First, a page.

A Seemingly Simple Question
“Where are you from?” is one of my least favorite questions in existence. This became evident in August 2018, during my first day of orientation at the College of Saint Benedict. As is typical of orientations, the first few hours were filled with introductions, and I watched as my future classmates rambled off names of nearby Midwest towns and cities in response to the question at hand. Still, replies of “California” and “Texas” triggered several surprised reactions of “ooh’s” and “ahh’s” from the crowd.
For context, my university sits in the middle of rural Minnesota, and in 2019 around 80% of students came from in-state. In addition, the student body is overwhelming white, at 79.7%. I say this not to criticize my university, but to highlight that if you are not white or from Minnesota (or one of its bordering states) you are certainly in the minority.
Therefore, as I arrived on campus as a white, blue-eyed girl with Wisconsin license plates, nothing seemed rare (except, perhaps, my red hair). Yet, my actual answer to the question of “Where are you from?” is quite complicated.
At the age of four, my family uprooted from Wisconsin to move to Berlin, Germany, where my parents and siblings stayed for two years. When I was six, we then moved to Dhahran, Saudi Arabia, remaining until we transitioned back to the U.S. However, I finished my last two years of high school in El Salvador and Saudi Arabia.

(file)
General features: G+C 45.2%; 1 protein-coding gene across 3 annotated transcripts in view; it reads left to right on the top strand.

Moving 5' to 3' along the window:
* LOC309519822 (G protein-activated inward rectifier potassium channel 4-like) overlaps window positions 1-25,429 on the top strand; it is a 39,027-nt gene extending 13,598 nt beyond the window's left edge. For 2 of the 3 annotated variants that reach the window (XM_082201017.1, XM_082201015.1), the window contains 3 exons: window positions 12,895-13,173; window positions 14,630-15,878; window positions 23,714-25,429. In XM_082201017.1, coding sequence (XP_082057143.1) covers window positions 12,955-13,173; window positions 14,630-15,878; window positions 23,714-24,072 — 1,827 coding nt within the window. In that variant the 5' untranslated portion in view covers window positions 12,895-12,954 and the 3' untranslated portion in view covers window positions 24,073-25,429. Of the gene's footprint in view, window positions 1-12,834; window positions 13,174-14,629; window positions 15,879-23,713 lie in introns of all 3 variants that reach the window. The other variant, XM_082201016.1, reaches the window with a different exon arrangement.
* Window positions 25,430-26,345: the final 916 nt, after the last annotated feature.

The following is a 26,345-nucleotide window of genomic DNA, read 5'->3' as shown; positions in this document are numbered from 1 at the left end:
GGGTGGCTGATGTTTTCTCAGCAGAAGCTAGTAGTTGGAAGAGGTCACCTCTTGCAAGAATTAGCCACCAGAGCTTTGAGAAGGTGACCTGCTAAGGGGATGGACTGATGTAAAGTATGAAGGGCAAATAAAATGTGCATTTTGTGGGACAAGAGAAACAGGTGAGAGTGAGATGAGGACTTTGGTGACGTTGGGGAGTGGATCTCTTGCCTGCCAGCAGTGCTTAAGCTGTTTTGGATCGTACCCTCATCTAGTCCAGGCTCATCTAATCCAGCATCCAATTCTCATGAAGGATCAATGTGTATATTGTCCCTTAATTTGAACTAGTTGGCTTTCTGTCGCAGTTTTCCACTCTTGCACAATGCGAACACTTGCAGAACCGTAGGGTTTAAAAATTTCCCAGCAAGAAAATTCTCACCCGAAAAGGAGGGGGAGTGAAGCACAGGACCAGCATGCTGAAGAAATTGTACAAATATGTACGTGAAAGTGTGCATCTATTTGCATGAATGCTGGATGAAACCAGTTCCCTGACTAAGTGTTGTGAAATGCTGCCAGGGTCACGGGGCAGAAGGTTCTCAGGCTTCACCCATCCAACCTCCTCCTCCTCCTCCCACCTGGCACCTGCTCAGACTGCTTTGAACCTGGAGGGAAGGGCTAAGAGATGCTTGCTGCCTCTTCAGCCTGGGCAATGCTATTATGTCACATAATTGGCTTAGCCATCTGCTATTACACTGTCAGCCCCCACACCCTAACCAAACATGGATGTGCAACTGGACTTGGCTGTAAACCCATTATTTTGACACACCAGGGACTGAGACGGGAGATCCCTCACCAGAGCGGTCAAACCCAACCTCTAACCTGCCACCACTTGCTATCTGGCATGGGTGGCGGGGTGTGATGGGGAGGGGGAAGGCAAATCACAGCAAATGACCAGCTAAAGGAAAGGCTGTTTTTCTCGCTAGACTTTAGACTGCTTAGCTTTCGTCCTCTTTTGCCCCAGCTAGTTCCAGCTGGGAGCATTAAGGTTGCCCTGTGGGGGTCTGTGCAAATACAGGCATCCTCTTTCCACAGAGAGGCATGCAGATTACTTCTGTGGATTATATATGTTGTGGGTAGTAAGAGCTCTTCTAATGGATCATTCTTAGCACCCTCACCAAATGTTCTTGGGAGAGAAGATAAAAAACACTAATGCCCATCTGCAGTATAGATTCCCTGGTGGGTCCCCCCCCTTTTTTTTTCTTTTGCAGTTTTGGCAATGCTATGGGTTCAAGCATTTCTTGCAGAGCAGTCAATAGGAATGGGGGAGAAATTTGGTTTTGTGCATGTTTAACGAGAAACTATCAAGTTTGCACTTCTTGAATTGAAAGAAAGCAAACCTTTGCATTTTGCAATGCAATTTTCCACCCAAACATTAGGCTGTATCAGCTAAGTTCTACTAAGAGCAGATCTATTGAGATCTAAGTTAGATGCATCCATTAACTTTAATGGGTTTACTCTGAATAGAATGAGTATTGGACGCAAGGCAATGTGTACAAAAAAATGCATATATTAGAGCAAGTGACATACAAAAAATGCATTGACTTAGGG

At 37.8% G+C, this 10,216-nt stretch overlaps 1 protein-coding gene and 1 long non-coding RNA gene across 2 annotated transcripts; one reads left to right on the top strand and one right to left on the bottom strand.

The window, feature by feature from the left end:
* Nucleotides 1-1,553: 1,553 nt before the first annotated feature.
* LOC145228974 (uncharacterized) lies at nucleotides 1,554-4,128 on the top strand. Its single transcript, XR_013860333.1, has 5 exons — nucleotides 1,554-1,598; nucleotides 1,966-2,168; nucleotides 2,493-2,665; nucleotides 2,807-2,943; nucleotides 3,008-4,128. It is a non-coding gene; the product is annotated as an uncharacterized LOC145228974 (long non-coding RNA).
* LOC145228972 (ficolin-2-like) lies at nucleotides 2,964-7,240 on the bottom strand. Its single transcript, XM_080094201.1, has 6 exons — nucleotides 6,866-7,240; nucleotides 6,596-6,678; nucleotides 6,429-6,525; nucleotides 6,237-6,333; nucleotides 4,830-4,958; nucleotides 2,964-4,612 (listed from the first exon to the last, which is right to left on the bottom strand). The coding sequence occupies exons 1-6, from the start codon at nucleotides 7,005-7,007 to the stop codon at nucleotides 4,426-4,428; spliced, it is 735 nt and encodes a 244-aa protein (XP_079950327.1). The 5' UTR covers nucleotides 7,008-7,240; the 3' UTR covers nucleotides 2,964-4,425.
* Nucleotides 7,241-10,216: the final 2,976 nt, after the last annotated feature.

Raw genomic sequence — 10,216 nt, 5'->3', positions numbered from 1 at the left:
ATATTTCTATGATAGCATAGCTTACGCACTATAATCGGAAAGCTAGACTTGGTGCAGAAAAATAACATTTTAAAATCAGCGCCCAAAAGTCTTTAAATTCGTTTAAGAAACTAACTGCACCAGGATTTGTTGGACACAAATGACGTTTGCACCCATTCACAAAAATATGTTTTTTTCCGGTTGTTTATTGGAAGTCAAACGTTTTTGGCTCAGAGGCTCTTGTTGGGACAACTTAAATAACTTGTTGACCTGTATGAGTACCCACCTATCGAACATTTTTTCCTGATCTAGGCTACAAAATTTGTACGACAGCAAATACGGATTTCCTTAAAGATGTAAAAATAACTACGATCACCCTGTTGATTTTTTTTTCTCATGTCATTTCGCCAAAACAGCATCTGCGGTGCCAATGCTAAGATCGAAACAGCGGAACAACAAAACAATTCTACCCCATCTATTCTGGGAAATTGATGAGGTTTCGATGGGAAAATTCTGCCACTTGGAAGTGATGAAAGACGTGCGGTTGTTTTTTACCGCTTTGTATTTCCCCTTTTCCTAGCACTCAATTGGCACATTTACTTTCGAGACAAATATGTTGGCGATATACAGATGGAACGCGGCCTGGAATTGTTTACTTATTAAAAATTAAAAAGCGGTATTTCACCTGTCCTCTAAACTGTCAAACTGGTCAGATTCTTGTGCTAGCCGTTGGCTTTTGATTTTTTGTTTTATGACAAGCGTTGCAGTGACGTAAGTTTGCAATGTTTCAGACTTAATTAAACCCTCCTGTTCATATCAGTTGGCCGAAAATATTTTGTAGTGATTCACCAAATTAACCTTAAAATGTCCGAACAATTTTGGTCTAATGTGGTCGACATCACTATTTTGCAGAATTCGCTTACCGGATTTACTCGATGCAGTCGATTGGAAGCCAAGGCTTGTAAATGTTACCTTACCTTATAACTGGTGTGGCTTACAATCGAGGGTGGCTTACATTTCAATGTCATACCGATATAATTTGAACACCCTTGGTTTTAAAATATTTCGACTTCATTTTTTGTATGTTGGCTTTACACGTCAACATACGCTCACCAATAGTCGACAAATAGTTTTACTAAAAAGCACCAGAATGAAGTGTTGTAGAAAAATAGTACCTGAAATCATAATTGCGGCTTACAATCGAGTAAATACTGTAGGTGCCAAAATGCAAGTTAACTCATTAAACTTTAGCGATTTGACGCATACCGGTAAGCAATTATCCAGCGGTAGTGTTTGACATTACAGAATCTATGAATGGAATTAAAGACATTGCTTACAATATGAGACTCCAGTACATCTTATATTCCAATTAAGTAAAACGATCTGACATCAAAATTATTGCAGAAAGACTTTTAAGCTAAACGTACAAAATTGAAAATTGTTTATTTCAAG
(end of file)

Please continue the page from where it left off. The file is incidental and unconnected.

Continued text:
The long-story short is that I have spent half of my life outside of the U.S. I have lived in eight houses within four different countries. I do not say any of this to brag, boast, or claim that I have greater insight into the world, but only emphasize why the question at the top of this page is terribly complicated for me!
I also say this because having had several “homes” makes me question my role in society, as well as my future (questions most people in their 20s are asking, I suppose). Without fully knowing where I come from, I am still trying to figure out what that means for where I am going.
The Power of Human Connection
This is why I am at the Advocacy Project… or should I say partly. Having been surrounded by people of different races, religions, and hometowns from birth makes me passionate about human diversity and the power that arises when we choose to listen to others.
So often, we humans prefer to quickly judge each other rather than deeply listen. I often think it must be innate for human beings to do this. That is, label and hold prejudice, as it is easier to process our differences by simply placing each other into small boxes. Can we change the way we do this? I think yes. Does it take time, effort, and a willingness to recognize how complicated human beings truly are? I think yes. And do I think it starts by listening. Yes.
The fact that the question “Where are you from?” tries to place me into a small box that does not describe my whole life story is one example of how the single-story phenomena can be misleading. However, I also hope to recognize that being assumed a “white girl from Wisconsin” (end of story) is certainly not the worst box to be put into. It does not place me into any immediate danger or carry hurtful prejudices along with it.
But me, myself, and I know my full-life story, and I hope to recognize the privilege that comes with it. Not only being white and from a stable family, but also having been exposed to such a vast amount of diversity at a young age. My unique upbringing and flexibility of not “being” from one place, although freeing me from allegiance to one community, also makes me wonder where I am supposed to “be.” Once again, this is why I am at AP. Although I am still trying to find “my place,” I think learning from an organization that puts listening and establishing relationships at its forefront is a good place to start.
Posted By Brigid Smith
Posted Jun 23rd, 2020